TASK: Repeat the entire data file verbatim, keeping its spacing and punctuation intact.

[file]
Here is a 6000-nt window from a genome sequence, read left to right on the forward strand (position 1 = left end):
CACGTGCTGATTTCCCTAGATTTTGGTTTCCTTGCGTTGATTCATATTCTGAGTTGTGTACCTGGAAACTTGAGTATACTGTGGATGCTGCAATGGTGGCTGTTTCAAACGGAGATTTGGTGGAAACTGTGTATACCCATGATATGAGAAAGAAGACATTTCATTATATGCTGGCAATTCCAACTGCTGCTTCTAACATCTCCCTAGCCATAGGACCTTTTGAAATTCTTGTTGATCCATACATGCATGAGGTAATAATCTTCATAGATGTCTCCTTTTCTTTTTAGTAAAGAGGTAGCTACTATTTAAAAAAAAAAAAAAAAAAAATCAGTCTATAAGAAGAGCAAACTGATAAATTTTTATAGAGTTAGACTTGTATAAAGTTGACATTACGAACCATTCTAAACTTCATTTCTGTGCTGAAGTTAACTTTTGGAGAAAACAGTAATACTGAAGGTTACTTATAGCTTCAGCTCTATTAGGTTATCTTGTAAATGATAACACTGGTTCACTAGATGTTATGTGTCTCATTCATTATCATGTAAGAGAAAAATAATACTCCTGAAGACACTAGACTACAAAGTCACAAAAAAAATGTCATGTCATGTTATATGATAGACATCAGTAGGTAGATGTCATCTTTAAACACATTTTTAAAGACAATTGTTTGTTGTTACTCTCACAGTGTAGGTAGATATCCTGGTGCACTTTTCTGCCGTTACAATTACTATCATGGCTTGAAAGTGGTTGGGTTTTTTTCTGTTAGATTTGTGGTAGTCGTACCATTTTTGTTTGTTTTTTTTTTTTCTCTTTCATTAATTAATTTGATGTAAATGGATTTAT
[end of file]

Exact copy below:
Here is a 6000-nt window from a genome sequence, read left to right on the forward strand (position 1 = left end):
CACGTGCTGATTTCCCTAGATTTTGGTTTCCTTGCGTTGATTCATATTCTGAGTTGTGTACCTGGAAACTTGAGTATACTGTGGATGCTGCAATGGTGGCTGTTTCAAACGGAGATTTGGTGGAAACTGTGTATACCCATGATATGAGAAAGAAGACATTTCATTATATGCTGGCAATTCCAACTGCTGCTTCTAACATCTCCCTAGCCATAGGACCTTTTGAAATTCTTGTTGATCCATACATGCATGAGGTAATAATCTTCATAGATGTCTCCTTTTCTTTTTAGTAAAGAGGTAGCTACTATTTAAAAAAAAAAAAAAAAAAAATCAGTCTATAAGAAGAGCAAACTGATAAATTTTTATAGAGTTAGACTTGTATAAAGTTGACATTACGAACCATTCTAAACTTCATTTCTGTGCTGAAGTTAACTTTTGGAGAAAACAGTAATACTGAAGGTTACTTATAGCTTCAGCTCTATTAGGTTATCTTGTAAATGATAACACTGGTTCACTAGATGTTATGTGTCTCATTCATTATCATGTAAGAGAAAAATAATACTCCTGAAGACACTAGACTACAAAGTCACAAAAAAAATGTCATGTCATGTTATATGATAGACATCAGTAGGTAGATGTCATCTTTAAACACATTTTTAAAGACAATTGTTTGTTGTTACTCTCACAGTGTAGGTAGATATCCTGGTGCACTTTTCTGCCGTTACAATTACTATCATGGCTTGAAAGTGGTTGGGTTTTTTTCTGTTAGATTTGTGGTAGTCGTACCATTTTTGTTTGTTTTTTTTTTTTCTCTTTCATTAATTAATTTGATGTAAATGGATTTAT